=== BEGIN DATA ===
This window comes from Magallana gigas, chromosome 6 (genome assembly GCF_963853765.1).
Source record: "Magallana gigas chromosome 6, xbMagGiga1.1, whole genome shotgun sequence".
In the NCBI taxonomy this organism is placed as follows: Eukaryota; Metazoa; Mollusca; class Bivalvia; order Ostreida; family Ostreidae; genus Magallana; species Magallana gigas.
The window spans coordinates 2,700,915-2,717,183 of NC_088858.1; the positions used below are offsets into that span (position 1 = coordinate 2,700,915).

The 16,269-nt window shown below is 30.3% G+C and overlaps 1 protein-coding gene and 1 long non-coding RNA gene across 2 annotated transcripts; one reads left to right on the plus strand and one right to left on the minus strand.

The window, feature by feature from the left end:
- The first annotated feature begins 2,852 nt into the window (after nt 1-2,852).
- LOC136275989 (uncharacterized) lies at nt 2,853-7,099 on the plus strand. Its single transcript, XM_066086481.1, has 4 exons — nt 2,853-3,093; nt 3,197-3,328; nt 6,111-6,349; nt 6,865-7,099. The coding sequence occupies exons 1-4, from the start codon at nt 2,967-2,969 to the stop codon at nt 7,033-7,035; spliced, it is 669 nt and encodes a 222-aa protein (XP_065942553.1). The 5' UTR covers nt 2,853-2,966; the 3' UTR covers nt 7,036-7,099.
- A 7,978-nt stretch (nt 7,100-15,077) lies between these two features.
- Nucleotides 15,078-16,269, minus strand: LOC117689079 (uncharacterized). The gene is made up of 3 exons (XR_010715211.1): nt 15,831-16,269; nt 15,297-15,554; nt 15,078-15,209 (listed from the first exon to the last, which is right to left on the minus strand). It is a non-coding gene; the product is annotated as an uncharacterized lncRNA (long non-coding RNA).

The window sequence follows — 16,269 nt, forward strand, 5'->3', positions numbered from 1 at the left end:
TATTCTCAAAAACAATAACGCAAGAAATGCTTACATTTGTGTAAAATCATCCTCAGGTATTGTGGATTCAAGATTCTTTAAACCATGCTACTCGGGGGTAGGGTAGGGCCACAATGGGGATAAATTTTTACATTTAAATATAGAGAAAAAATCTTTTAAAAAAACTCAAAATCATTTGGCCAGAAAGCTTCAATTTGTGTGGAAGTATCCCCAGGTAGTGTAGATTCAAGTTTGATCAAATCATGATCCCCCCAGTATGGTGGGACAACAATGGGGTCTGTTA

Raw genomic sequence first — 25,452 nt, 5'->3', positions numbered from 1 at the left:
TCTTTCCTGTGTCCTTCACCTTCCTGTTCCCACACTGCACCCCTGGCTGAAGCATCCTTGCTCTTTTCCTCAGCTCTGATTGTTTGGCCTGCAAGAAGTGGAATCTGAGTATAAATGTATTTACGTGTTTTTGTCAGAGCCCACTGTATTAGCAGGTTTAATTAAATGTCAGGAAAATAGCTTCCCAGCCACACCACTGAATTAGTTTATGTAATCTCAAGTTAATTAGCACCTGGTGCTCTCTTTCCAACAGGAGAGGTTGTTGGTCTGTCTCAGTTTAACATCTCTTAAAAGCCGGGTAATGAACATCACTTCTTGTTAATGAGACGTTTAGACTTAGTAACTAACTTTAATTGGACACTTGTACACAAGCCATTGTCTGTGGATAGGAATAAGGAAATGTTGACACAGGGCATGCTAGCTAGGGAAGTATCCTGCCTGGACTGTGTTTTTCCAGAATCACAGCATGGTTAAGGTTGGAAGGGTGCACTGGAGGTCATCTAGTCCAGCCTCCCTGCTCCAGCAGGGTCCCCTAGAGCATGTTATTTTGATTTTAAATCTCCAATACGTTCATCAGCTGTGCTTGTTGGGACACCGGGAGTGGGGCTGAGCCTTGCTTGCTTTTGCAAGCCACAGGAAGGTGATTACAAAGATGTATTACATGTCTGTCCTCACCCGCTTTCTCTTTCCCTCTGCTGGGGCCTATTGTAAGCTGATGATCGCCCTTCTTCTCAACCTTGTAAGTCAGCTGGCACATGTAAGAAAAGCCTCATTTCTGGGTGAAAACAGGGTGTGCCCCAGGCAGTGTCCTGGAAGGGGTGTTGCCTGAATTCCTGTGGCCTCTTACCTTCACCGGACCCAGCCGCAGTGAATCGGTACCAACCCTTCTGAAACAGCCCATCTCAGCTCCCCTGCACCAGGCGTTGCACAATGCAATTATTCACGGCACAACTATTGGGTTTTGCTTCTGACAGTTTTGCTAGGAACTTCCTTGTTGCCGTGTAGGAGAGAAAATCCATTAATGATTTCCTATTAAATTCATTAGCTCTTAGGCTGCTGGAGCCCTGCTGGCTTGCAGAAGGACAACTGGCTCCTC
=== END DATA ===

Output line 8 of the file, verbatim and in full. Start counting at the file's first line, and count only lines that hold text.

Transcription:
- LOC136275989 (uncharacterized) lies at nt 2,853-7,099 on the plus strand. Its single transcript, XM_066086481.1, has 4 exons — nt 2,853-3,093; nt 3,197-3,328; nt 6,111-6,349; nt 6,865-7,099. The coding sequence occupies exons 1-4, from the start codon at nt 2,967-2,969 to the stop codon at nt 7,033-7,035; spliced, it is 669 nt and encodes a 222-aa protein (XP_065942553.1). The 5' UTR covers nt 2,853-2,966; the 3' UTR covers nt 7,036-7,099.